Every generation has its own destiny, which becomes the framework for its own successes. My parents’ generation liberated China from imperialism. My generation started the process of China’s opening up and transition to modernity. And what is the younger generation’s duty? It is to find a path to sustainable development suited to China. In doing this, you will need a measure of idealism.
What do I mean by idealism? I mean the spirit of trying to achieve things that seem impossible. Looking at history, we see that every generation of young people has had its own ideals. Whether you agree with these or not, at least they had them. In the early nineteenth century, the young people who took part in the May Fourth Movement were fighting for an ideology. Those who went to in the 1930s were fighting for independence. Those who volunteered to go far into the countryside in the 1950s and 60s did it to make China richer and stronger. Those who became Red Guards in the 1970s did so to keep the revolution alive. Those who went abroad to study in the 1980s and 90s went to learn from European and American ideas of how to build a strong country.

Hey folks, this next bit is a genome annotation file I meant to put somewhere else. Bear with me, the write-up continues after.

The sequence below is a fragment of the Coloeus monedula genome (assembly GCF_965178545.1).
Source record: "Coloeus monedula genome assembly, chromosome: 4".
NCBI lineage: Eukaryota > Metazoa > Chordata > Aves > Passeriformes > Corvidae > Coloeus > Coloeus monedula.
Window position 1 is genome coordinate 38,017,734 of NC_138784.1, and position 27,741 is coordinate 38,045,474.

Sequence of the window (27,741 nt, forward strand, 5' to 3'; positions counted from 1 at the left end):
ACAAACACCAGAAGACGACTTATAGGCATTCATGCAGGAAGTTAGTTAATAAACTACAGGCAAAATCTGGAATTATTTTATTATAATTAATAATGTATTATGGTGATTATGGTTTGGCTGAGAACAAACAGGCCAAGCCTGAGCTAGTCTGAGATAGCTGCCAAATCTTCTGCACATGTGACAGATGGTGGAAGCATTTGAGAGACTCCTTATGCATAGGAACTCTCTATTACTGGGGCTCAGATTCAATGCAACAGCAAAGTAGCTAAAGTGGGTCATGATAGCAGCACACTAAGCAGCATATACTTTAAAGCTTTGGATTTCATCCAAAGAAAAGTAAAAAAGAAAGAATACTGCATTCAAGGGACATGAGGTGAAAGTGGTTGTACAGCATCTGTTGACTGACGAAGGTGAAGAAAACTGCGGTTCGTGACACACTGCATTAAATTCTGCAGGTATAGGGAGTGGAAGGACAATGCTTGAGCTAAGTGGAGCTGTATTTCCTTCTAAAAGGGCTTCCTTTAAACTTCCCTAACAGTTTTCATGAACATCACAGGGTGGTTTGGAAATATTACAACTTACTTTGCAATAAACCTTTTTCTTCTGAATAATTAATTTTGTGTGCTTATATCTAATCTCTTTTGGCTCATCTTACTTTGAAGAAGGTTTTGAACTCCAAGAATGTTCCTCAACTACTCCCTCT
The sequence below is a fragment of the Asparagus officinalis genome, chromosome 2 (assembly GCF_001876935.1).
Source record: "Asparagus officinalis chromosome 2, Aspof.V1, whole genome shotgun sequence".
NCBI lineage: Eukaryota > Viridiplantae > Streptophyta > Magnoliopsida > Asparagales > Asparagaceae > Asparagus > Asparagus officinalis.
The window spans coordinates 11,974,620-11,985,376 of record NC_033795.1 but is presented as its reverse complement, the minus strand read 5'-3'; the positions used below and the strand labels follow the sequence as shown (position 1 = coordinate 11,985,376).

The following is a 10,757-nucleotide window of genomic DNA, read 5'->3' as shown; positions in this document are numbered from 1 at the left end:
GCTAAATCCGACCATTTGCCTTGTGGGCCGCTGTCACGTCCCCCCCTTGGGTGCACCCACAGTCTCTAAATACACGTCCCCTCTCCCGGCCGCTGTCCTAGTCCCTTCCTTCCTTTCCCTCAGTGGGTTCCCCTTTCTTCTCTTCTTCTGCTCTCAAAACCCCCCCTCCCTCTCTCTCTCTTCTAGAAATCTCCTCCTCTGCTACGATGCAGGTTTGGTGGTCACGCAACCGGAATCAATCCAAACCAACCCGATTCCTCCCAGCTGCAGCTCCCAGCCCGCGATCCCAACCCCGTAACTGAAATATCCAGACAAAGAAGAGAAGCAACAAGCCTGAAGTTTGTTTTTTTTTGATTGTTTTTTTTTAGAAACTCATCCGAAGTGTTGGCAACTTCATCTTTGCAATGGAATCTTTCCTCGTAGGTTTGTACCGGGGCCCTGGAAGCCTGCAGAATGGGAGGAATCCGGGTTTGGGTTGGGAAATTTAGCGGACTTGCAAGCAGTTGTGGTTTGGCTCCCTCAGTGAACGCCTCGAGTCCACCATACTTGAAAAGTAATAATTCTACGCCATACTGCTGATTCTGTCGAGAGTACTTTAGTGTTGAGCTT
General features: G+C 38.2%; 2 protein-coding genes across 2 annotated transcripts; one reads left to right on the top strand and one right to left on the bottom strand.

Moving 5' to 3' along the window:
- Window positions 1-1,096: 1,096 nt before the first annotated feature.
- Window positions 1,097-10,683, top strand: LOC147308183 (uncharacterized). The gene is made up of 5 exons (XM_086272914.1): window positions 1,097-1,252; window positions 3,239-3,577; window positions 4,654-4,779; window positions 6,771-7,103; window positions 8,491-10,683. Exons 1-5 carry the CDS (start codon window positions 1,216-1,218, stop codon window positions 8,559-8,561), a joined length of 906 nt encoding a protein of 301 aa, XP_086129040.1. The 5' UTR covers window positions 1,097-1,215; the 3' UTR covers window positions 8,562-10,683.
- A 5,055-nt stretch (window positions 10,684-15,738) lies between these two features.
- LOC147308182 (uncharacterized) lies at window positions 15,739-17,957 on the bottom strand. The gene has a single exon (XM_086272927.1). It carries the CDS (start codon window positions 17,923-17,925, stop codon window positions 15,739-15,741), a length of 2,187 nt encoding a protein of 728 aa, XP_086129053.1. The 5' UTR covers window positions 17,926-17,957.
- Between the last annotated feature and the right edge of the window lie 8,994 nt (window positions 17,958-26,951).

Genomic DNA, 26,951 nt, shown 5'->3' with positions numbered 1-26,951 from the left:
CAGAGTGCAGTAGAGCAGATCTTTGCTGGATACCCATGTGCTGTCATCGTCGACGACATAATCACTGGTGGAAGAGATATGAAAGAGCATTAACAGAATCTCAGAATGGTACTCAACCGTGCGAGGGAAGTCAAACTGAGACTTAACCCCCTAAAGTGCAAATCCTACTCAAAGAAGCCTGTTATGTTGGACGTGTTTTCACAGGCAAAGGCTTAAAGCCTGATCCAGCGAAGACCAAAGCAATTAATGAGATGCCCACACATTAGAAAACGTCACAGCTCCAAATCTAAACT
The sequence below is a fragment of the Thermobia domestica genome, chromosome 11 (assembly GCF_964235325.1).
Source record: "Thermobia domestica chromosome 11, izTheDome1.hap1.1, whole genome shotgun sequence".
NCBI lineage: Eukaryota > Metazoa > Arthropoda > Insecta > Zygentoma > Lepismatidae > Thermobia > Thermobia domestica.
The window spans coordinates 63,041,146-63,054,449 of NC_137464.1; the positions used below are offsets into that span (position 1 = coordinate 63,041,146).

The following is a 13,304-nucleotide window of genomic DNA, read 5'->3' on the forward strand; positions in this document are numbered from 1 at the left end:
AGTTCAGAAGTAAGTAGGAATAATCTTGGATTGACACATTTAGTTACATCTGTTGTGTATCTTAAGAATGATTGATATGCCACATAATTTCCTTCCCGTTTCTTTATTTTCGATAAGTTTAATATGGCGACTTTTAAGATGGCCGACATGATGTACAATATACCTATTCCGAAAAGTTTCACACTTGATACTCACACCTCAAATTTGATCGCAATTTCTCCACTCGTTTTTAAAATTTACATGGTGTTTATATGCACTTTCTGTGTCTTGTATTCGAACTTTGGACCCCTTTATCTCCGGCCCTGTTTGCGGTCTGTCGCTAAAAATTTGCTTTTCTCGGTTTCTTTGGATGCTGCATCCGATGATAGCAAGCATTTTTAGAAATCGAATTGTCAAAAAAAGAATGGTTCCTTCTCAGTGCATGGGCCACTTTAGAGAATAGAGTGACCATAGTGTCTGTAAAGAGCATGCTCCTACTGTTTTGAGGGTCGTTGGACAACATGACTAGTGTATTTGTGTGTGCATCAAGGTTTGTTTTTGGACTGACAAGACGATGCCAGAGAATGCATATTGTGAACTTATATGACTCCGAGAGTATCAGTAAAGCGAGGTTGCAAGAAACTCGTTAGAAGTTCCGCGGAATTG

I do not really understand the younger generation. I would like to talk to you young people as I would to a friend, but to be honest, it is hard. I don’t communicate very well with my son. He worships individual freedom. He has seen a lot and understands many things, but he still does not understand the Chinese nation. We often argue and don’t see each other very often, which makes me sad. I have put together a list of criticisms of your generation. I don’t know if you will really listen to them or not, but here they are: your generation has grown up in a rich and varied environment, but has no roots or foundation. You have an excessive passion for the future, yet almost no interest in history. You have hardly any of the constraints of tradition, and you lack any real beliefs. To put it simply, idealism is rare in your generation. Pragmatism and individualism have won out. This is not really a question of individual problems, but of a wider social climate.